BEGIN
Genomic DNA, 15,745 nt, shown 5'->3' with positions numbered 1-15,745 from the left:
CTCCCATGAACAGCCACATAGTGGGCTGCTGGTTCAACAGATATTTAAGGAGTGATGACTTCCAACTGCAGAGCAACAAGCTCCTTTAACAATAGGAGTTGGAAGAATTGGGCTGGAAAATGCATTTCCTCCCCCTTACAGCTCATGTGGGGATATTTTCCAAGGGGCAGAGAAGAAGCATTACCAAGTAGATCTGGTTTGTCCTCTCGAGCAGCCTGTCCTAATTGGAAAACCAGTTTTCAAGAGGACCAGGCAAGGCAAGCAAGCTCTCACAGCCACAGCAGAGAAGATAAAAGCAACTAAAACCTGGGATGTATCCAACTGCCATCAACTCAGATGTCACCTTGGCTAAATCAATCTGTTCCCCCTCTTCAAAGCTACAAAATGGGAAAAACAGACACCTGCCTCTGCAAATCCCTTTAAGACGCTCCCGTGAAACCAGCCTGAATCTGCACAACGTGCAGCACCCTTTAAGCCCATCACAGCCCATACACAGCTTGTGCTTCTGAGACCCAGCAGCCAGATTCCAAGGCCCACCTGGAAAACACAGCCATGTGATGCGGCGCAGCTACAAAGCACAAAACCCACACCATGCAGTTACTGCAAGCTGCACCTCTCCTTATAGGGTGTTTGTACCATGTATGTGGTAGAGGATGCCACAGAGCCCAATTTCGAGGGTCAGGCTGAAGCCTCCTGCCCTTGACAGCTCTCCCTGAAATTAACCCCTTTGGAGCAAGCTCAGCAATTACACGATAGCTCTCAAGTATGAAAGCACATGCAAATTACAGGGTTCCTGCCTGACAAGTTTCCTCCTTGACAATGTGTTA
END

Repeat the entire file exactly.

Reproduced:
Genomic DNA, 15,745 nt, shown 5'->3' with positions numbered 1-15,745 from the left:
CTCCCATGAACAGCCACATAGTGGGCTGCTGGTTCAACAGATATTTAAGGAGTGATGACTTCCAACTGCAGAGCAACAAGCTCCTTTAACAATAGGAGTTGGAAGAATTGGGCTGGAAAATGCATTTCCTCCCCCTTACAGCTCATGTGGGGATATTTTCCAAGGGGCAGAGAAGAAGCATTACCAAGTAGATCTGGTTTGTCCTCTCGAGCAGCCTGTCCTAATTGGAAAACCAGTTTTCAAGAGGACCAGGCAAGGCAAGCAAGCTCTCACAGCCACAGCAGAGAAGATAAAAGCAACTAAAACCTGGGATGTATCCAACTGCCATCAACTCAGATGTCACCTTGGCTAAATCAATCTGTTCCCCCTCTTCAAAGCTACAAAATGGGAAAAACAGACACCTGCCTCTGCAAATCCCTTTAAGACGCTCCCGTGAAACCAGCCTGAATCTGCACAACGTGCAGCACCCTTTAAGCCCATCACAGCCCATACACAGCTTGTGCTTCTGAGACCCAGCAGCCAGATTCCAAGGCCCACCTGGAAAACACAGCCATGTGATGCGGCGCAGCTACAAAGCACAAAACCCACACCATGCAGTTACTGCAAGCTGCACCTCTCCTTATAGGGTGTTTGTACCATGTATGTGGTAGAGGATGCCACAGAGCCCAATTTCGAGGGTCAGGCTGAAGCCTCCTGCCCTTGACAGCTCTCCCTGAAATTAACCCCTTTGGAGCAAGCTCAGCAATTACACGATAGCTCTCAAGTATGAAAGCACATGCAAATTACAGGGTTCCTGCCTGACAAGTTTCCTCCTTGACAATGTGTTA